WARSAW (Reuters) - Lech Walesa will finally see his life made into a movie, more than three decades after the shipyard electrician launched the Solidarity union that helped topple communism in Eastern Europe.
On Thursday, Oscar-winning Polish director Andrzej Wajda began filming the first biopic about Walesa, who remains a respected but controversial figure.
While Walesa is revered abroad for his courageous leadership of the first independent trade union under communism and his imprisonment under martial law, he is a more divisive figure at home because of his record as Poland’s first post-communist president and his often combative style.
“I don’t want to, but I have to,” Wajda, 85, told a news conference, using one of Walesa’s famous sayings when the Nobel Peace Prize winner ran for office for the first time.
The veteran filmmaker said he had spoken to Walesa about making the movie and he did not object.
“I think if he didn’t trust me, he would not let me make this film,” said Wajda, who was also a member of Solidarity’s advisory committee in the early 1980s and appeared at Gdansk shipyard in 1980 during the famous strike.
The film’s writer said the movie, which will be called “Walesa,” aimed to show the most famous living Pole as a human being, not just an icon.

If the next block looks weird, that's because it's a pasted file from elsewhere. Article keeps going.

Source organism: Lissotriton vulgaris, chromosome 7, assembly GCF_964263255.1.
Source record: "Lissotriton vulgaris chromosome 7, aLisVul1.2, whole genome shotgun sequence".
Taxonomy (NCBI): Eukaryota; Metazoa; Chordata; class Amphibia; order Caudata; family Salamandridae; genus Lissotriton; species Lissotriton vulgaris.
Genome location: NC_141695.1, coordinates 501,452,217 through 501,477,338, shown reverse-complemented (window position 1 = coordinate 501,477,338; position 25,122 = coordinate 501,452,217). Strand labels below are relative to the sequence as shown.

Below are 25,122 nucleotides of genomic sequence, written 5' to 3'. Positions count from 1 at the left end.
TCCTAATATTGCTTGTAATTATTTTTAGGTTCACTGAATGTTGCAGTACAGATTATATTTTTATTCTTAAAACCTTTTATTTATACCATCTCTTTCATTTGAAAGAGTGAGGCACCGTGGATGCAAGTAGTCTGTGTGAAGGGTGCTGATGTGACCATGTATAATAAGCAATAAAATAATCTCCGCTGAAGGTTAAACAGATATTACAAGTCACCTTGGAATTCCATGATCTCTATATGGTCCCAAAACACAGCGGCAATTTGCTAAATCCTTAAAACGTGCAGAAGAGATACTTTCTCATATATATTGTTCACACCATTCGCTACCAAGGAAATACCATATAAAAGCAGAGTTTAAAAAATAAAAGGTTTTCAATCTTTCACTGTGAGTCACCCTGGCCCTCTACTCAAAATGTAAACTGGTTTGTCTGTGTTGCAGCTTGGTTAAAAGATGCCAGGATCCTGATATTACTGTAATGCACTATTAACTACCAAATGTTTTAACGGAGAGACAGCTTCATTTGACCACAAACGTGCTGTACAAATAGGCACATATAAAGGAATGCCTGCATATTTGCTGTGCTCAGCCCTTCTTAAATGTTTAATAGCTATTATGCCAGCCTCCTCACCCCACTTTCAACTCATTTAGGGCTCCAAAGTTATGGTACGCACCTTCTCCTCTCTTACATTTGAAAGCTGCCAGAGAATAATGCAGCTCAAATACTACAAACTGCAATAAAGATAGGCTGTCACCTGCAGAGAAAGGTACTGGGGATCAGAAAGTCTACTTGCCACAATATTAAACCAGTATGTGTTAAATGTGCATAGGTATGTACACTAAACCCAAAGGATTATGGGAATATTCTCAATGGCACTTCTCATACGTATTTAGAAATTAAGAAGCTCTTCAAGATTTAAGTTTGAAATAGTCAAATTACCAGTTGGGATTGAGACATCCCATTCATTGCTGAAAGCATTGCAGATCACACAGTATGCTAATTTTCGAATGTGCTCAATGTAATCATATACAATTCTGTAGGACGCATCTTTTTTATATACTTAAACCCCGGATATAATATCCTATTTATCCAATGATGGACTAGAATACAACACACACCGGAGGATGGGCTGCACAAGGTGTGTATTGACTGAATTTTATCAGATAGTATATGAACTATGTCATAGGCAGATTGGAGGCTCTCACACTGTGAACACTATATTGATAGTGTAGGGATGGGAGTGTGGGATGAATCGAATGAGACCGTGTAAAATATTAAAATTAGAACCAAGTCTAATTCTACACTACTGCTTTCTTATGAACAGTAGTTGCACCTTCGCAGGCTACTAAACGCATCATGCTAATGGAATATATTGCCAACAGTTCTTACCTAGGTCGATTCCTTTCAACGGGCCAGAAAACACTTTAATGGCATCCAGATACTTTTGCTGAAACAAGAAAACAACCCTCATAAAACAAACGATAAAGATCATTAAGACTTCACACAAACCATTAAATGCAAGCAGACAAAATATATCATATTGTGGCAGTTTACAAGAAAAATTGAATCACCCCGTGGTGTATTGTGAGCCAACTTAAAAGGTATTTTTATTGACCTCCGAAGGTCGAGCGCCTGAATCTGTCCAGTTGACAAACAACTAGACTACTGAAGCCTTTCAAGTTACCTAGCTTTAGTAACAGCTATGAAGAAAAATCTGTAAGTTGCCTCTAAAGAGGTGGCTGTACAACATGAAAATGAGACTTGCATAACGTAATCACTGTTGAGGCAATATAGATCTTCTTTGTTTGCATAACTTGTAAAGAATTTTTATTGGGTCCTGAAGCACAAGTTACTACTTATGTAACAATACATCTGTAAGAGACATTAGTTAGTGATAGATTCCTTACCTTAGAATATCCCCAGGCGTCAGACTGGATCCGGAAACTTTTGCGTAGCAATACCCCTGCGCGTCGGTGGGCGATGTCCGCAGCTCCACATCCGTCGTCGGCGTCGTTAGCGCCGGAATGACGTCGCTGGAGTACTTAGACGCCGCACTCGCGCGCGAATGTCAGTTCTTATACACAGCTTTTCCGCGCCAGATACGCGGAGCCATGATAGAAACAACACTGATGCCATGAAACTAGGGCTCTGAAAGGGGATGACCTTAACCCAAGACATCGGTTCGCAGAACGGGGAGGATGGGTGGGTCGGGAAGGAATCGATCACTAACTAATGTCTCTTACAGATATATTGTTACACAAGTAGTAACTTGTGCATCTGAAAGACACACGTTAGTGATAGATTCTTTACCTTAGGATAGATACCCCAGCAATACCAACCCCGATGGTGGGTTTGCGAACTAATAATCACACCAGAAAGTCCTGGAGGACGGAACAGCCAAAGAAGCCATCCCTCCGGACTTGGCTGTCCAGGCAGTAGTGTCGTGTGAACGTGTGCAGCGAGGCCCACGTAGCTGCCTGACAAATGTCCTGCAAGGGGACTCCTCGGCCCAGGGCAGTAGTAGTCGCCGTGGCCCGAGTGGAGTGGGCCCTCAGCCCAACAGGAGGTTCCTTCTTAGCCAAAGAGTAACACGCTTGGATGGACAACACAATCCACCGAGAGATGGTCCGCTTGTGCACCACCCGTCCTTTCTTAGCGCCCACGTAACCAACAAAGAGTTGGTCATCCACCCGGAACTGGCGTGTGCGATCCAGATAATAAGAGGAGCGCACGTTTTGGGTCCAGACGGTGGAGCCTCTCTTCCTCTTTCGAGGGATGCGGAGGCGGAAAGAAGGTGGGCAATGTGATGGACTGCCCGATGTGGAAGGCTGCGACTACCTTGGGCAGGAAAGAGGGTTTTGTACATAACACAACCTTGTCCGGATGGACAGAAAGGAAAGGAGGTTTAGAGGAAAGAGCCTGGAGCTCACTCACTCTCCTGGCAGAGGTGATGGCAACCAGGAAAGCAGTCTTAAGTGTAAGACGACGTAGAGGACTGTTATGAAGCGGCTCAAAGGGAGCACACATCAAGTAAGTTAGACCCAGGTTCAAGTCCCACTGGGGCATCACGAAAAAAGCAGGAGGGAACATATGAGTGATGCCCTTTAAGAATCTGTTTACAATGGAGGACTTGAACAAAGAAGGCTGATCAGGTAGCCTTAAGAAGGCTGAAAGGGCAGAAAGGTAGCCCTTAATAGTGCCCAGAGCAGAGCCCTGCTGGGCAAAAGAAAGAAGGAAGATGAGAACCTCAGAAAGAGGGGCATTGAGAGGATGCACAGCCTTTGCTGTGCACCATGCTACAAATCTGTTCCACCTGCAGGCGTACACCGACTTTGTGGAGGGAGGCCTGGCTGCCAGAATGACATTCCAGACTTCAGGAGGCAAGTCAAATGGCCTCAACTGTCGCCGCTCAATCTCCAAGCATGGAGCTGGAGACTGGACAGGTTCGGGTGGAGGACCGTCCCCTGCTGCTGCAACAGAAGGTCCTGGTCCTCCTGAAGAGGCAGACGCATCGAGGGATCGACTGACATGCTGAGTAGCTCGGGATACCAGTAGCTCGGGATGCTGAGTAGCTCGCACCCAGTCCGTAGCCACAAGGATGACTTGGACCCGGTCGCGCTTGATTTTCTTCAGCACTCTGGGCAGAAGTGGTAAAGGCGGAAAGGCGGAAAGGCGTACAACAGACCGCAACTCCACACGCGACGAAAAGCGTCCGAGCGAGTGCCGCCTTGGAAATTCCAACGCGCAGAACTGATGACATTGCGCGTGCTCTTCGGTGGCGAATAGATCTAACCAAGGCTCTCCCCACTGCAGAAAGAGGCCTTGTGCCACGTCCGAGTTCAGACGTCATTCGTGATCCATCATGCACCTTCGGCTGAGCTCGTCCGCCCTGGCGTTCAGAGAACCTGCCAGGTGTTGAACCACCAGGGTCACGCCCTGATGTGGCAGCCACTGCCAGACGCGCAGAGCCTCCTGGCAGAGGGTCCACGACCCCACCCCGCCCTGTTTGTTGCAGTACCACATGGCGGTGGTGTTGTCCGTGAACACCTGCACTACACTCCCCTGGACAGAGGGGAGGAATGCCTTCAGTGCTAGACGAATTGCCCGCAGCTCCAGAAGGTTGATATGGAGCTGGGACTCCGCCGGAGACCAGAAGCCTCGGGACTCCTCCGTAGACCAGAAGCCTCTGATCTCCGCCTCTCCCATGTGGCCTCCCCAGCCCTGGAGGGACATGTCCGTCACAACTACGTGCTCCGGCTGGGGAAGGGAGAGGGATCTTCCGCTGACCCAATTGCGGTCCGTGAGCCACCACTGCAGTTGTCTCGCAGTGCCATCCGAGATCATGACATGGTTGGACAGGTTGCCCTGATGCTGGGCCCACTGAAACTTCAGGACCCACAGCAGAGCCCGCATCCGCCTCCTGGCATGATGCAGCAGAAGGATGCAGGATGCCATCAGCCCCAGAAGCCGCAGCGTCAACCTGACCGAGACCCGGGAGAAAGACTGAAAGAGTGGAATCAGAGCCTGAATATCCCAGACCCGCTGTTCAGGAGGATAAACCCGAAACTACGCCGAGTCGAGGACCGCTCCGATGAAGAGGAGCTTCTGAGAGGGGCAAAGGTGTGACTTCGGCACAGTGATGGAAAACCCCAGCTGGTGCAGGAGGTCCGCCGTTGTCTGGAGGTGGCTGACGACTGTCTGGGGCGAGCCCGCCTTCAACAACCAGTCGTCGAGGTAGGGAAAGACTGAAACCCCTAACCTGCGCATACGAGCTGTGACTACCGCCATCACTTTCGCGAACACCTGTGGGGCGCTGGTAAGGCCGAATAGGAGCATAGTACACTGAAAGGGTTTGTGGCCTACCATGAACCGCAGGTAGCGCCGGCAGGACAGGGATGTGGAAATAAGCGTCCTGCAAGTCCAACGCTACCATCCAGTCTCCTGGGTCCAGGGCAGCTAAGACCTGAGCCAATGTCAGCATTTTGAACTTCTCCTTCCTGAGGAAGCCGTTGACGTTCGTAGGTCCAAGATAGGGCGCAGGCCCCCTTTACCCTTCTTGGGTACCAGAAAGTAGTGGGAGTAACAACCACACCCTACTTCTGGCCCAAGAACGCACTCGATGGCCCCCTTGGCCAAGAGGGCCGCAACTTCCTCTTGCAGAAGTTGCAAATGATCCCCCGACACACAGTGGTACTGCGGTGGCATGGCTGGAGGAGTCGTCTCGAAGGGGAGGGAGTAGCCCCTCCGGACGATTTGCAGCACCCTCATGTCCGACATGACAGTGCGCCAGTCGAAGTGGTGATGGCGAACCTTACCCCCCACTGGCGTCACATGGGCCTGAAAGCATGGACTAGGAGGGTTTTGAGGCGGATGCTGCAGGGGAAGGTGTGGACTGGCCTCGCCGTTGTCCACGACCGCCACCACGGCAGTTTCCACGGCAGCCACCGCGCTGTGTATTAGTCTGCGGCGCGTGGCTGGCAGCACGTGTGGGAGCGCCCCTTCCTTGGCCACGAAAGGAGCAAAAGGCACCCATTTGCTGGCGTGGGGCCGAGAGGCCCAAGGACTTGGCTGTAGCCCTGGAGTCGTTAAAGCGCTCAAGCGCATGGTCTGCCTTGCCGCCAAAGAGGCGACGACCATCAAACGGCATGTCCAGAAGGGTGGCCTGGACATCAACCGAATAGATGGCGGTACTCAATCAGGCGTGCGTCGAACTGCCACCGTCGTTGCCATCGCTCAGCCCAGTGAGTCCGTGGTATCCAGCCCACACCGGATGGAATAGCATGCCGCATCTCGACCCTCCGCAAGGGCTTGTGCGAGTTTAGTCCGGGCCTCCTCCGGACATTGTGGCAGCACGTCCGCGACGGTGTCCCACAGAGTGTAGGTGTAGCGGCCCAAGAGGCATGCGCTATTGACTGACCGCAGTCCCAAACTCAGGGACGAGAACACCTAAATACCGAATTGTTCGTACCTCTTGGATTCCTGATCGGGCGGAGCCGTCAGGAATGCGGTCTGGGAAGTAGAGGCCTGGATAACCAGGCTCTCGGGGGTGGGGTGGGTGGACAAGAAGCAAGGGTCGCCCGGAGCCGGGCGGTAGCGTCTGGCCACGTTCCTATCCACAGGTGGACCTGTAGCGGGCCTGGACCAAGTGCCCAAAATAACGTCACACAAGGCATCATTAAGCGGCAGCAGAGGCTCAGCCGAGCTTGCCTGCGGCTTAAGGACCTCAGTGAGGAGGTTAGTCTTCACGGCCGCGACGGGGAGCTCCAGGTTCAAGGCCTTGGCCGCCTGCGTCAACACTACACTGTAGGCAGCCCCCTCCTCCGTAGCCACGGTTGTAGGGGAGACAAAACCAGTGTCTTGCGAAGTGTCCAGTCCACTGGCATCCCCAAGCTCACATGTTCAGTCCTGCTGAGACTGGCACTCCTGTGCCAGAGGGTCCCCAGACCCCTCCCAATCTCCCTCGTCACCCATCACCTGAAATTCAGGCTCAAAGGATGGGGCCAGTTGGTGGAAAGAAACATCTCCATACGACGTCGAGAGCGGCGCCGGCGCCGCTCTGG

“I agreed to write a script because the director told me that he didn’t want to raise another Walesa monument,” said Janusz Glowacki, who wrote the screenplay.
Robert Wieckiewicz, the lead actor, admitted it would be his most difficult role yet.
“Firstly, it’s a contemporary character, who is still alive. Secondly, he’s one of the best-known Poles and I think there are dozens of ‘Walesa experts’ in Poland and each of them will have their own opinion,” Wieckiewicz said.
He also confided that he would have to resort to a fake mustache because he was unable to grow one to match that of his subject.
“Walesa” will be the first Polish production about Walesa, although the former Solidarity leader has already been portrayed in Volker Schlondorff’s film “Strike” five years ago.
Walesa played himself in dozens of productions, including Wajda’s “Man of Iron,” which won the Palme d‘Or for best picture at the 1981 Cannes film festival.
He also inspired U2’s song “New Year’s Day” that coincidentally came out on January 1, 1983, the day after Poland’s authorities suspended martial law.
The movie is scheduled to hit the screens in autumn next year.